2 NE associate vacancies for the posting period from 5/18/17 through 5/24/17.

  • Building Equipment Mechanic in Woburn, MA (1)
  • Building Equipment Mechanic in Springfield, MA (1)

If you are retiring or near retirement age and would like to speak with a financial planner please contact Steve Raymond. Steve will meet with you and help you plan for your individual retirement goals.

Scarborough Alliance Group

Steve Raymond

Regional Manager

(800) 223-7608 ext 4033


2Q17 Surplus

Providence – Fiber Network Technician – (3)
Providence – Customer Service Technician – (3)
Providence – Central Office Technician – (3)

Following is the timeline:

Volunteer period: 5/9-5/23
Last day worked: 6/3
Off-payroll date: 6/4


EIPP offers will be distributed to all affected employees by May 9, 2017.

Please take a moment to read and learn the importance of Organized Labor being involved in Politics.


NEW YORK — The telecom industry’s lobbying muscle pushed a consumer privacy measure to a swift death in Congress.

Republicans struck down Obama-era rules that would have imposed tight restrictions on what broadband companies such as Verizon, AT&T and Comcast could do with their customers’ personal data. Digital-rights and consumer-advocacy groups such as the Electronic Frontier Foundation supported keeping the rules. But they were outmatched by telecom trade groups and lobbyists.

“These guys spend a fortune in D.C., they’re very plugged in on the Hill and this was clearly their priority,” said Craig Aaron, the president of consumer-advocacy group Free Press.

Former AT&T lobbyist Steve Billet, now on the faculty at George Washington University, said the telecom industry’s willingness to spend big on lobbying marks “the difference between them and the Electronic Frontier Foundation guys.”

ROLLING IN THE CASH: The overall lobbying tab for telecom services and telephone companies exceeded $123 million in 2016, the money-influence research group Center for Responsive Politics says. That makes them among the top-spending industries in Washington. By contrast, some of the most active privacy and consumer groups on the other side spent just over $1 million, according to the nonpartisan group’s data.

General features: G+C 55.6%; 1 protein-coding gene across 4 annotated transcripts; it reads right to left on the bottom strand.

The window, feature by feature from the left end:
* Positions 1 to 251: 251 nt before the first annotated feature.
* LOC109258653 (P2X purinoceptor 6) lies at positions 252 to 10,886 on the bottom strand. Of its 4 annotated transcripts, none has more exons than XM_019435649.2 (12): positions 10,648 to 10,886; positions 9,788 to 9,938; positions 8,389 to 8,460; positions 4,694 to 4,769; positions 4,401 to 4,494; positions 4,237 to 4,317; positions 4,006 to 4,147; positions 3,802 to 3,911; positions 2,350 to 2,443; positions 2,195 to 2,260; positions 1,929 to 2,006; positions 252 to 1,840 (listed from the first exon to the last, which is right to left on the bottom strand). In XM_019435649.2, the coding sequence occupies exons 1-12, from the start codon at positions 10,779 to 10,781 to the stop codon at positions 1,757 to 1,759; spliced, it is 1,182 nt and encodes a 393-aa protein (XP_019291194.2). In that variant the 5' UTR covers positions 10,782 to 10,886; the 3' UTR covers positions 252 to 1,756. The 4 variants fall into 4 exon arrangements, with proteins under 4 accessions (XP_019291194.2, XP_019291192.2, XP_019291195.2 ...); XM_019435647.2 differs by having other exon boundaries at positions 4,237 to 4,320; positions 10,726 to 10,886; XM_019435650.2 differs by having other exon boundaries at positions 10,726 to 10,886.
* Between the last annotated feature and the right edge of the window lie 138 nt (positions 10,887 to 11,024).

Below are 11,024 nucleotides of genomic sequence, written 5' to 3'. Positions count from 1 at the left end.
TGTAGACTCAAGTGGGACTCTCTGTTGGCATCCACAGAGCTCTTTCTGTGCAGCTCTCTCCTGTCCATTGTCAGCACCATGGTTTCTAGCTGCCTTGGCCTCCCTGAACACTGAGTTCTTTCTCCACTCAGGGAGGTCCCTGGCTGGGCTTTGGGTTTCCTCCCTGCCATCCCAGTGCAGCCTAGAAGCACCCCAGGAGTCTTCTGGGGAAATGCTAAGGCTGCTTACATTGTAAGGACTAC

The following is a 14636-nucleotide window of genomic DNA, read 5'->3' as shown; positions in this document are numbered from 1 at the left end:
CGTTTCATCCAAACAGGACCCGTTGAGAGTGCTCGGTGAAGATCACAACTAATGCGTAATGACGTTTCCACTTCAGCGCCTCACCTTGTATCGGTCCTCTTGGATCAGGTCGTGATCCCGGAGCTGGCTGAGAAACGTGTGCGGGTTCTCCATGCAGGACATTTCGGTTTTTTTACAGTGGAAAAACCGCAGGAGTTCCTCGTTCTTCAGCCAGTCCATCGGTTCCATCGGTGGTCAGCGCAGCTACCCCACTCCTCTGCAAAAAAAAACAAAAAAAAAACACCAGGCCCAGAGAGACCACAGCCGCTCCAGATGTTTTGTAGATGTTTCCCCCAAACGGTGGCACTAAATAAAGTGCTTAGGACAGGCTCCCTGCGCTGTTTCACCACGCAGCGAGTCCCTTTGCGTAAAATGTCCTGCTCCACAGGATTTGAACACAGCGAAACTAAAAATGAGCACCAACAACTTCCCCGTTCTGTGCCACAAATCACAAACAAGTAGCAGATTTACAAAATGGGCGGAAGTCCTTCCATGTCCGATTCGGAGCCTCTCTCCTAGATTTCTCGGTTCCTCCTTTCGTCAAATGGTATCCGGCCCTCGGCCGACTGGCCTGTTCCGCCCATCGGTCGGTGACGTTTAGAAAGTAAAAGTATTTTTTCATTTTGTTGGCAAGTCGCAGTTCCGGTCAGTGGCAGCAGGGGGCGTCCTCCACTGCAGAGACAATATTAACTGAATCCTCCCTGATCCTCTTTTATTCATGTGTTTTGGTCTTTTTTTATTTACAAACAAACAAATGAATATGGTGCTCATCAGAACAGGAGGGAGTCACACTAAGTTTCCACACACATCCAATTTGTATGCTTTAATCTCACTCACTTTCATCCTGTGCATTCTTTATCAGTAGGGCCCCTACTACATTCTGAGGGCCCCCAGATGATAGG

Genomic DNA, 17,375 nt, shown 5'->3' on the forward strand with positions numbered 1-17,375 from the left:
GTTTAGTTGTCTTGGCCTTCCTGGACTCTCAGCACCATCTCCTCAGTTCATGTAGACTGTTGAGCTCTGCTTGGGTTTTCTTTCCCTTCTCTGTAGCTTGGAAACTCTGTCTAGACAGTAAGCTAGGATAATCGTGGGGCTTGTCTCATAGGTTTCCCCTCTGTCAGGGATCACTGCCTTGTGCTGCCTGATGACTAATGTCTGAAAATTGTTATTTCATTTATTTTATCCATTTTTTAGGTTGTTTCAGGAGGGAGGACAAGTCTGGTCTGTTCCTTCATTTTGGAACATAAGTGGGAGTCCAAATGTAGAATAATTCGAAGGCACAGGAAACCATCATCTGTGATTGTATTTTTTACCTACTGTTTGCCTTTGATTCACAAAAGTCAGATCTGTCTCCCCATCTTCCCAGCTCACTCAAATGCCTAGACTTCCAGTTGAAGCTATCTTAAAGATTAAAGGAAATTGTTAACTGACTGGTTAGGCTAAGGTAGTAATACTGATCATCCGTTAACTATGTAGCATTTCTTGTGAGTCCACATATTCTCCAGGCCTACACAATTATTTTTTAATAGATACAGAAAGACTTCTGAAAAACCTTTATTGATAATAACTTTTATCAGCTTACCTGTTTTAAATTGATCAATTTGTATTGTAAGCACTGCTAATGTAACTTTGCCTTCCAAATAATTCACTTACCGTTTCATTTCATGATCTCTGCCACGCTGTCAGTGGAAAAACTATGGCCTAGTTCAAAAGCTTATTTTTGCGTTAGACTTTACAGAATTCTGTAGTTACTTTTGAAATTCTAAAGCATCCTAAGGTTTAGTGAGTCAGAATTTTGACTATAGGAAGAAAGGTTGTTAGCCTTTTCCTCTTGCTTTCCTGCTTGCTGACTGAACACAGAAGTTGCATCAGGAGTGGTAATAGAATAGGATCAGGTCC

The lobbying on both sides goes far beyond privacy. Other issues on the agenda included immigration, taxes, cable boxes and cybersecurity. But the disparity in the spending totals shows that when it comes to politics, industry can wield a lot of power with its pocketbook.

Telecom has also given more in political contributions to the House Republicans who voted to repeal the rules (about $138,000 on average over their careers) than to the 15 Republicans who voted to keep them ($77,000), according to the Center for Responsive Politics. In the Senate, the Republicans who voted to undo broadband privacy received more from telecom ($369,000) than the Democrats who voted to keep the rules ($329,000).

GETTING HEARD: The repealed rules would have required companies to get customers’ permission before offering marketers a wealth of information about them, including health and financial details, geographic location and lists of websites visited and apps used.

Republicans and industry officials complained that the restrictions would have unfairly burdened internet providers, as advertising rivals such as Google and Facebook don’t have to abide by them.

The rules had been scheduled to take effect later this year. Congress used an obscure 20-year-old law to scrap this and numerous other regulations that Republicans consider costly, burdensome or excessive. President Donald Trump signed the privacy repeal into law early this month.

Although this repeal came as part of a broader deregulatory rush, the money that large corporations and their employees are able to spend on lobbyists and give to lawmakers helps get such issues on the agenda.

A BIGGER FIGHT: Internet service providers and the rest of the telecom industry also had help. Groups representing the online advertising and broader consumer technology industries also wanted the rules gone. Google itself criticized them before the Federal Communications Commission approved them last year. This wasn’t the net neutrality fight of 2014, when telecoms squared off against tech companies.